Competitor 2 exhibits a very different market position. For SKUs that I sell a lot of, the competition is within +/- 1% of my price. Because the sales are high and there are many buyers, this product must be well-known, meaning there aren’t a lot of games that can be played with price on these SKUs.

However, as product sales drop off, we can see a clear trend where the competition charges more for “onesy-twosy” items that aren’t frequent purchases.

These are probably the tail of your product offer, so the price isn’t as “top of mind” for your purchasers. For these SKUs I may consider a price increase to capture some of the premium my competitor is charging.

Competitor 3: All Over the Place

Competitor 3 is all over the place relative to my price. Sometimes they’re more expensive, sometimes less, and sometimes they are right on par.

The main takeaway is that Competitor 3 is likely competing on something other than price. Data from this competitor can still be useful when computing an upper and lower bound on your price, but I would take any broad inferences from their data with a grain of salt.

A Few Chart Tweaks: Earlier in the post I mentioned that I set the x-axis to a logarithmic scale and reversed the order (from left to right). Why did I do that?

I frequently see sales data that is skewed: a handful of “hero” SKUs with high sales, and many other SKUs that have low per unit sales but aggregate up to a decent amount. The hero SKUs tend to dominate the view when charting, so I use a logarithmic axis to keep visibility of the whole portfolio. Take a look at the logarithmic vs. standard axis comparison below:

Many times, I will reverse the x-axis to show the SKUs with the largest sales to the left. Most of my audiences read from left to right, so the most important information in a chart or visualization should be on the left. This is an optional step, so if you prefer a standard axis (biggest sales to the right) then that’s a-ok.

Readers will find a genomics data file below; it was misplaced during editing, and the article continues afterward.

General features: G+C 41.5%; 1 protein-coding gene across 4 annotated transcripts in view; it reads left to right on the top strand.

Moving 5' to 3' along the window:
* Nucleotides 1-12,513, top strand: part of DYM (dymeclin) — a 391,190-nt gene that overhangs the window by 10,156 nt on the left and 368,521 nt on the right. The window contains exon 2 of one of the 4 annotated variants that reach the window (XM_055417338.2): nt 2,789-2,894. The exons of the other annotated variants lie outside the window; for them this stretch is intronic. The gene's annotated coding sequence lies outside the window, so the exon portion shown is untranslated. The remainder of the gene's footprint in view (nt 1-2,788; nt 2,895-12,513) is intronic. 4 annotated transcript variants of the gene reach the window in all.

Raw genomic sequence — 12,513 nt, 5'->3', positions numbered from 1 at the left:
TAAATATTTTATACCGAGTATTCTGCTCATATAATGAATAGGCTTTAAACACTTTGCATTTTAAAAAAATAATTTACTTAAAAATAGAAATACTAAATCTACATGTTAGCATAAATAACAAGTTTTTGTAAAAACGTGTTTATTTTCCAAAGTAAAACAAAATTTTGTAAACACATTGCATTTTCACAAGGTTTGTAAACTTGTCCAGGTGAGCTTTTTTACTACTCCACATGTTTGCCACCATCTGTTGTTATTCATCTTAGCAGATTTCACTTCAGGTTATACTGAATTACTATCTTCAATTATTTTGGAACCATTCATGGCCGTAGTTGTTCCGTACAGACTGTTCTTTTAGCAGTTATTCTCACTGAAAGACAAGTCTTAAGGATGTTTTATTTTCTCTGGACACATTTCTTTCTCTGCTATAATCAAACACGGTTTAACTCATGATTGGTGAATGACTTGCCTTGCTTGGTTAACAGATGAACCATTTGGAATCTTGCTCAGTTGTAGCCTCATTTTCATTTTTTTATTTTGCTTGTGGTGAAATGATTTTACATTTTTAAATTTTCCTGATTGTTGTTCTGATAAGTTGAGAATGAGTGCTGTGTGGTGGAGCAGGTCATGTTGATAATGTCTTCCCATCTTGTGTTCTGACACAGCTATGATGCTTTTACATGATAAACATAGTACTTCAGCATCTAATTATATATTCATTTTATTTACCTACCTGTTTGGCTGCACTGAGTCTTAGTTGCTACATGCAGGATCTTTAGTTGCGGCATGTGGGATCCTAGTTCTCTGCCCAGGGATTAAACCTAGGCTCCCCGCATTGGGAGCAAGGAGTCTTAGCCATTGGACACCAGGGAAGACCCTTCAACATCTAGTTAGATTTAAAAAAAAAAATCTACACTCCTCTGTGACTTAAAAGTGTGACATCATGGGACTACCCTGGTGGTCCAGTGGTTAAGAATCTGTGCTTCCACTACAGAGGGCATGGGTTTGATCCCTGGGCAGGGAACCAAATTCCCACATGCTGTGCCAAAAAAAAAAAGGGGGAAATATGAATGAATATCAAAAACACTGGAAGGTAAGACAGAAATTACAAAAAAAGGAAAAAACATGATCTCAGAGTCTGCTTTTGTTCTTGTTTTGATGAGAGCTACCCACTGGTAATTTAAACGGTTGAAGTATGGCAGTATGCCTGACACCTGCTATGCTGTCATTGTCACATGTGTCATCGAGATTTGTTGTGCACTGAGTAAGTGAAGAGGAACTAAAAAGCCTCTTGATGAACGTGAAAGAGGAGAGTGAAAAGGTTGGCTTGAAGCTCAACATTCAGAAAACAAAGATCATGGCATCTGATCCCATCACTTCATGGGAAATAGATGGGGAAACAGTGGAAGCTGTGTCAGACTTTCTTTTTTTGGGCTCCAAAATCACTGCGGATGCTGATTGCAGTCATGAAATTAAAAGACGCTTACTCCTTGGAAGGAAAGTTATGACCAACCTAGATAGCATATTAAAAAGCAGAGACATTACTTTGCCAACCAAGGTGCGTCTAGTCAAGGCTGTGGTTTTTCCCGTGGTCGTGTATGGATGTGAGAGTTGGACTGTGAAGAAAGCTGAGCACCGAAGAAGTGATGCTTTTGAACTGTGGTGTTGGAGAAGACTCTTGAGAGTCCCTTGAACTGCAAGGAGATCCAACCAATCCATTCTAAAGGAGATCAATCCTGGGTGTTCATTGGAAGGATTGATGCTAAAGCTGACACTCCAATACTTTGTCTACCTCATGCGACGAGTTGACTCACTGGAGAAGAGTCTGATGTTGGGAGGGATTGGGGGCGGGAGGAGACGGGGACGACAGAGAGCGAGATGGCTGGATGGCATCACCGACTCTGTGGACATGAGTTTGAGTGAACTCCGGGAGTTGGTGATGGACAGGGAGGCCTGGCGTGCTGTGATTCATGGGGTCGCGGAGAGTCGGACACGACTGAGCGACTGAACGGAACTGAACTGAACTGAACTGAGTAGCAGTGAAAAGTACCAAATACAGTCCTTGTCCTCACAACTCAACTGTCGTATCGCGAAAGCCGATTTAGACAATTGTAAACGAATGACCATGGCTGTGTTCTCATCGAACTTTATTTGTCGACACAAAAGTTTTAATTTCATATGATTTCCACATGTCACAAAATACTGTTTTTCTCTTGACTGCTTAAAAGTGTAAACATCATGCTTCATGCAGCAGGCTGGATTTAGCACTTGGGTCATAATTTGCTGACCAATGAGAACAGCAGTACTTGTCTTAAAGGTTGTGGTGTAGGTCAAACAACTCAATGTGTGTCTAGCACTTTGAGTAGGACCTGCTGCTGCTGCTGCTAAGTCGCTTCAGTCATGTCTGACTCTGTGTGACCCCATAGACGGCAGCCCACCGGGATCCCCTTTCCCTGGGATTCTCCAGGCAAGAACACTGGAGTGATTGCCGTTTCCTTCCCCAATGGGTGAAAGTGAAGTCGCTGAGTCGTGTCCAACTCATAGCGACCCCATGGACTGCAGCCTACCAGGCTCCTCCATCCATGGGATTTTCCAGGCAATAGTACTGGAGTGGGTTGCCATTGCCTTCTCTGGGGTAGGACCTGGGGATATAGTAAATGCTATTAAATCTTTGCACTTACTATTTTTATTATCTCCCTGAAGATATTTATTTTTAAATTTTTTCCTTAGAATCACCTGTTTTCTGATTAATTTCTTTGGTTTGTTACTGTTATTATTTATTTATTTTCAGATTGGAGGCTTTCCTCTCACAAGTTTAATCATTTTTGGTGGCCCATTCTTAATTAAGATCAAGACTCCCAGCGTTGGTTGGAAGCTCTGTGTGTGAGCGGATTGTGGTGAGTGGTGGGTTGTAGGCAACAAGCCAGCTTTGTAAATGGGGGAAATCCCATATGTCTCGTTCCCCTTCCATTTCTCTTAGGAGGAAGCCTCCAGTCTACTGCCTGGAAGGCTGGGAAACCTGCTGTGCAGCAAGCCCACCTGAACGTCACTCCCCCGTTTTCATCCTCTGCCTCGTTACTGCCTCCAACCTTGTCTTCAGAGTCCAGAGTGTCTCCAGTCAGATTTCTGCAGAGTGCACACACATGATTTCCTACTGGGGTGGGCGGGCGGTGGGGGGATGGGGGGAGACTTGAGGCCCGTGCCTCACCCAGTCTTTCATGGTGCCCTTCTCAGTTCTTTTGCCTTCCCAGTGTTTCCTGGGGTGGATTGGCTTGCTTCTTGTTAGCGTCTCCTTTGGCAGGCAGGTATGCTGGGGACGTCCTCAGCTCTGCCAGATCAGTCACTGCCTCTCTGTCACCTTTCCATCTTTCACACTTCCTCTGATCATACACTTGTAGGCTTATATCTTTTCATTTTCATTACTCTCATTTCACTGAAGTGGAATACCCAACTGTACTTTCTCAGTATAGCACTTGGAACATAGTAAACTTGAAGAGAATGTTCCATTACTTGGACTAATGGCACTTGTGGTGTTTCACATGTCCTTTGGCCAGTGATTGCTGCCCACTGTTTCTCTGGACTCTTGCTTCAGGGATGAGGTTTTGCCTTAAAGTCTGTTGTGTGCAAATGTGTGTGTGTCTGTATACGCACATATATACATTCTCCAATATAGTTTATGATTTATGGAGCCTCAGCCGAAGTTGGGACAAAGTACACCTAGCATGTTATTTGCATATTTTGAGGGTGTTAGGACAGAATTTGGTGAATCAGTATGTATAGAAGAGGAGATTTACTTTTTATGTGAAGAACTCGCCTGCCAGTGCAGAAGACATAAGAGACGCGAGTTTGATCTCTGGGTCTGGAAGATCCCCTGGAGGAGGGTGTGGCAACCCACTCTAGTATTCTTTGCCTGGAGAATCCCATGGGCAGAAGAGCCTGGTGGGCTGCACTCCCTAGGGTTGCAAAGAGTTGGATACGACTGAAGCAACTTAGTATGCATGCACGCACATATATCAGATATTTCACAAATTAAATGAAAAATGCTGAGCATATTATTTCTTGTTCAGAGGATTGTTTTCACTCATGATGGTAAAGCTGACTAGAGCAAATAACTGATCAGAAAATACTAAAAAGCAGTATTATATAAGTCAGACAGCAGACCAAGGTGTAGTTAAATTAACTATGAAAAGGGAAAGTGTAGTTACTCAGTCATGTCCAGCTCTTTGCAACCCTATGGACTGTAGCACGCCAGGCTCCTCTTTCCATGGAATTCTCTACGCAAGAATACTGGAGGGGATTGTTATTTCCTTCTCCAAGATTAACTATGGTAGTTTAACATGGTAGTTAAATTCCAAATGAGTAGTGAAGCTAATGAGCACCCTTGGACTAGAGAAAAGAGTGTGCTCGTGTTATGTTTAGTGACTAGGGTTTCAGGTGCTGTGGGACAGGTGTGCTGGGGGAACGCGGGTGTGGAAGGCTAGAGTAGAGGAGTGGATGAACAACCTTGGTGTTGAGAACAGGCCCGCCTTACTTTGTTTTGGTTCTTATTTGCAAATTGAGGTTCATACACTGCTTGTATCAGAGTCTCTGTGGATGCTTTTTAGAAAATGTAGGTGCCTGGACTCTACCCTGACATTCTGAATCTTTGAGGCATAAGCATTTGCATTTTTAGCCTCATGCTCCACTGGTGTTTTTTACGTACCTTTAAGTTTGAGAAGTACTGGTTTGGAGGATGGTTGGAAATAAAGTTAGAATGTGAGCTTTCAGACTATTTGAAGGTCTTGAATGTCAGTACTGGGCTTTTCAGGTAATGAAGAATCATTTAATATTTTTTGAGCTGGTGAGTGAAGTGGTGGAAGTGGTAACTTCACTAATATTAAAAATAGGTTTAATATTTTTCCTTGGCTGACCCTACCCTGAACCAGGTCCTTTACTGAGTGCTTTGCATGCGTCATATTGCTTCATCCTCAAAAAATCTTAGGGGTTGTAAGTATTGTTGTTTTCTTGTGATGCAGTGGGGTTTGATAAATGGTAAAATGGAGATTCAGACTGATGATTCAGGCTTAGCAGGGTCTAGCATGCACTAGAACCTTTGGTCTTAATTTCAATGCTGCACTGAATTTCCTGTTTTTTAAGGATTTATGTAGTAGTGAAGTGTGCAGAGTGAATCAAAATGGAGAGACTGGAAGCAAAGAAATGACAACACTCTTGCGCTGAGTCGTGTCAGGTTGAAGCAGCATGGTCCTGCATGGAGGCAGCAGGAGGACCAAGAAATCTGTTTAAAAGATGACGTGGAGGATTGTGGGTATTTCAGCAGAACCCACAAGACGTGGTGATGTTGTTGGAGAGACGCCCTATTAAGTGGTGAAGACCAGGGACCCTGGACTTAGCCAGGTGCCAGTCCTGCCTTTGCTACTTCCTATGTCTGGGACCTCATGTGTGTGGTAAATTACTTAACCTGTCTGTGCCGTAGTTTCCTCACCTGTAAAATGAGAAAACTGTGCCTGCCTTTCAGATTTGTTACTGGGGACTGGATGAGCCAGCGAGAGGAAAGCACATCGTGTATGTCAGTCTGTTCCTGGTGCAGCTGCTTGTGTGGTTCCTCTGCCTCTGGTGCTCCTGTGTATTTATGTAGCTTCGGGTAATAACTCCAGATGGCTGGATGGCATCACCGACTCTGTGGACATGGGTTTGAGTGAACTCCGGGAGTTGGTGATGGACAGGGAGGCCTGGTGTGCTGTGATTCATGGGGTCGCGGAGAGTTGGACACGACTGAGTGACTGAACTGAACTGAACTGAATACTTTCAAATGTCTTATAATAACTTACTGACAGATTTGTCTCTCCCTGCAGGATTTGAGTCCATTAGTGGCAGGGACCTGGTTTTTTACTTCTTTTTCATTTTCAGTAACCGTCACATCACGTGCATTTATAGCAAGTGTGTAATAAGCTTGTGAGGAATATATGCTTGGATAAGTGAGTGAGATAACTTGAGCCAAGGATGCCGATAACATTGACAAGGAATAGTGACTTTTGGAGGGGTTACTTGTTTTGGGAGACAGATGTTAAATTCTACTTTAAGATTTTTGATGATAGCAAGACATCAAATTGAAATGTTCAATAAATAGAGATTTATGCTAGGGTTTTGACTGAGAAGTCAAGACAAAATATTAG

Pulling It All Together

Now that I understand what each competitor is doing, it’s time to revisit the visualization as a whole. In general, I like where I’m priced on my most important SKUs. I’m close enough to Competitor 1 and Competitor 2 that my price is in the market. Competitor 3 is all over the place, so I don’t care as much.

Toward the tail end, it appears that there is an opportunity to close the gap with Competitor 2 to collect a premium. I’m not selling much of these SKUs anyway, so the risk of a backlash is low. Still, I’ll have to make sure I don’t get too far away from Competitors 1 and 3, otherwise I’ll fall out of market.

There’s a lot of complexity that goes into visualizing and interpreting competitive price data. Using this comprehensive market view approach, you’ll be able to make important decisions about how to price your products competitively. But if you need extra help, our team at Vendavo is always happy to lend a hand. Plus, solutions like Vendavo Pricepoint can help you execute straightforward, scalable price management across your organization.